When it rains it pours, unless it’s Texas. These days the Lone Star state is dealing with H2O in such brobdingnagian portions they’re figuring out ways to contain five barrels of water in a ten gallon hat. Never mind the impossibility of that Tardis-like volume-to-space ratio. It’s Texas. If it means helping a neighbor in need, they’ll get it done.
Yet while the good people of the Gulf Coast deal with disaster of Hurricane Harvey with a lot of laudable can-do grit and community comity, there’s a forecast of a political storm front blowing in, bringing sturm, drang, and the possibility of a category four casuistry cyclone. Yes it’s kind of depressing that politics has to stick its nose into all the come-together spirit many have displayed in a very difficult week. Big scale natural disasters, though, inevitably raise a holler for help from the gummint. And some of those now doing the hollering are increasing the chances political precipitation to better than 90 percent.
Actually, make it a 100 percent. There’s no doubt and virtually no disagreement that the federal government needs to get in there and help with the recovery efforts. The feds spent $60 billion-plus on relief efforts following Hurricane Sandy in 2013. Patching things up after Harvey’s devastation is likely to put at least as much of a dent in Uncle Sam’s wallet, but this is one of those big spending bills likely to have bipartisan support. Most people will not begrudge the federal government spending their hard earned tax dollars on rebuilding lives and communities walloped by a Revelations-level meteorological malevolency. You’d have to be a pretty unfeeling bastard to think otherwise.
Or the Texas Republican congressional delegation. A surprisingly large number of this crew (about 30) actually voted against the major relief package for Hurricane Sandy (the Disaster Appropriations Relief Act of 2013), including the state’s two current senators, Ted Cruz and John Cornyn. There were two basic justifications given for this opposition. First, it’s a lot of money and maybe the federal government should figure out somewhere else to whack out a few tens of billions in the name of prudent book balancing. Second, there was a lot of bean counting ballyhooing that the Sandy relief bill was so packed with pork that adding a slice of lettuce and a tomato damn near made it a BLT. Cruz, especially, did a lot of puffing and pontificating about this latter point.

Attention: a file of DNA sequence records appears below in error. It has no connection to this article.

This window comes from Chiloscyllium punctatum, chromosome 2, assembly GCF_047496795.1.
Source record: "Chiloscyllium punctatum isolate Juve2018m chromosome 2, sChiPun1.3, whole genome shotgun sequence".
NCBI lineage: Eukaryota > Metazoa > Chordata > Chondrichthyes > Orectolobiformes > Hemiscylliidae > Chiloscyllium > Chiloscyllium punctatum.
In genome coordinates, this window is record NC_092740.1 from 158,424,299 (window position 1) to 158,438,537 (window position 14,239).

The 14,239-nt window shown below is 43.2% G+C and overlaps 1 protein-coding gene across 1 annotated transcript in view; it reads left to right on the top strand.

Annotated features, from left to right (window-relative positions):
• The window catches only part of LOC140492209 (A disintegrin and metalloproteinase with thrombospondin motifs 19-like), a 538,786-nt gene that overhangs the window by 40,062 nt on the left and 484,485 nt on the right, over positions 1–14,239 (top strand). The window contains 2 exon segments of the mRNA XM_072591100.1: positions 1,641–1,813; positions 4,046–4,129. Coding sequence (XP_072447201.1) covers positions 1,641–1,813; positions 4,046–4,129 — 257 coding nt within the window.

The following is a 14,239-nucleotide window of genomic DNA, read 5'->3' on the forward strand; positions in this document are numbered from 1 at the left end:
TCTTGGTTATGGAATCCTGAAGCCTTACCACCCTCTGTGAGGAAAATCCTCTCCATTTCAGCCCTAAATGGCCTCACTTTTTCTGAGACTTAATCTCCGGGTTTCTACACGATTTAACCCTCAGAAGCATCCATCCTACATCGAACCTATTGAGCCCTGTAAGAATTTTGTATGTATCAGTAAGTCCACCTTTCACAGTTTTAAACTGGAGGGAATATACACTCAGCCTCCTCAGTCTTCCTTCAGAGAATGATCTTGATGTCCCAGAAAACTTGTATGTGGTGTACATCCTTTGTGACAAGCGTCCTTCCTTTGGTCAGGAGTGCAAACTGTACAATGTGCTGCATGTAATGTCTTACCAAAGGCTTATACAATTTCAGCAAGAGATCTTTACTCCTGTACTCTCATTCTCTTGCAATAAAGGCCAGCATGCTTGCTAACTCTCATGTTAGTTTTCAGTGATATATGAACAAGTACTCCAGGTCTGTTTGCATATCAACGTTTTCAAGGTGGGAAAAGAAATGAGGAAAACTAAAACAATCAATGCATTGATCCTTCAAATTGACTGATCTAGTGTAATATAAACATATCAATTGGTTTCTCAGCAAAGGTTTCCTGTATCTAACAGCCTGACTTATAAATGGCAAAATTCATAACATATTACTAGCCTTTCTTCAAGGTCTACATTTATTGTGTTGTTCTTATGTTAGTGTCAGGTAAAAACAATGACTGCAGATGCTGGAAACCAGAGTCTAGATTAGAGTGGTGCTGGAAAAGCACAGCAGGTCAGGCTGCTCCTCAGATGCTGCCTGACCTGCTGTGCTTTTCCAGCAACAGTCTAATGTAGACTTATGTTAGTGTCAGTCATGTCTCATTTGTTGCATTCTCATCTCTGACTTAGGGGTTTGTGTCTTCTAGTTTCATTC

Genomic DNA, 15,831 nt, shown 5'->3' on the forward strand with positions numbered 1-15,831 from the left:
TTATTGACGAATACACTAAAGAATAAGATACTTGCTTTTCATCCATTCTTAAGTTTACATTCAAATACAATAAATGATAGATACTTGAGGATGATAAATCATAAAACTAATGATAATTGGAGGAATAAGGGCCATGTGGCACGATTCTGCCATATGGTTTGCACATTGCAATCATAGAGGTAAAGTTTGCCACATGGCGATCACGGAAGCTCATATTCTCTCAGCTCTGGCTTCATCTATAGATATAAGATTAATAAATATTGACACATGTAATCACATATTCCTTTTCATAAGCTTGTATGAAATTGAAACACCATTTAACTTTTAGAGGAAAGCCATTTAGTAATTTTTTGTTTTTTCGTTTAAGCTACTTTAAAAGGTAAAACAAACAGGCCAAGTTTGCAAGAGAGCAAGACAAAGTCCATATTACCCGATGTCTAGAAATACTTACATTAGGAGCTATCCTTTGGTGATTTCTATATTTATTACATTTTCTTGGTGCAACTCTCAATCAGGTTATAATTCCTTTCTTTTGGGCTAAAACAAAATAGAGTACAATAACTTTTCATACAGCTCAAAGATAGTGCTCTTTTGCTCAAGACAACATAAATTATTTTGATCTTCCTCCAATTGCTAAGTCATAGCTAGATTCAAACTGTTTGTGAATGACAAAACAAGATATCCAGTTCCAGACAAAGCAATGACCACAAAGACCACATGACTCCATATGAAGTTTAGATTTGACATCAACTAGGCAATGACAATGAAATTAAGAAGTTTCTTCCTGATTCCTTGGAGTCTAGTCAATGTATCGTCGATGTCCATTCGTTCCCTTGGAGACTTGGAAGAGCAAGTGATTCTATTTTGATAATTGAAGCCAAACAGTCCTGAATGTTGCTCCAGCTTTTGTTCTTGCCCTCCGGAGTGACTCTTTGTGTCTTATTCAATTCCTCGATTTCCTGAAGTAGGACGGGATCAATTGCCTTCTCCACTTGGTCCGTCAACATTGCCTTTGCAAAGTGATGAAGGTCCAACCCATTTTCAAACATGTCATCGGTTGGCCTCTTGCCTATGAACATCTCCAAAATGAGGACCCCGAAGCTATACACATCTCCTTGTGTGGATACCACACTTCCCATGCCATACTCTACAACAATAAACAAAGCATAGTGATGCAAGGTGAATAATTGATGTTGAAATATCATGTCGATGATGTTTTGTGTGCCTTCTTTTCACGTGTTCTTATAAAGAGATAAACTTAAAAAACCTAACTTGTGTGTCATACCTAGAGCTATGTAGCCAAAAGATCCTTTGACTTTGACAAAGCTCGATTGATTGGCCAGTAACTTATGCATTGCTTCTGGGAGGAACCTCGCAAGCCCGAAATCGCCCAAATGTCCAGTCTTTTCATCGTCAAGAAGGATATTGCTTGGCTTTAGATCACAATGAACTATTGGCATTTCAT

There are two big objections to these objections. To take the latter point first, the bill was not by any stretch of the imagination the bag of pork rinds and bacon bits Cruz made it out to be (he claimed two-thirds of it was not related to Sandy). The Congressional Research Service looked into this matter in some detail and found the bill was almost entirely focused on addressing the needs created by Sandy (read the report for yourself here). More generally, while certain conservatives were scuffing their cowboy boots and indulging in some lengthy green-shading and grand standing, victims of Hurricane Sandy were left swinging in the wind waiting for their government to help. New Jersey Gov. Chris Christie—a fellow conservative Republican—had a well-documented hissy over Congress’ reluctance to unchain its checkbook. For once, Christie deserved some sympathy.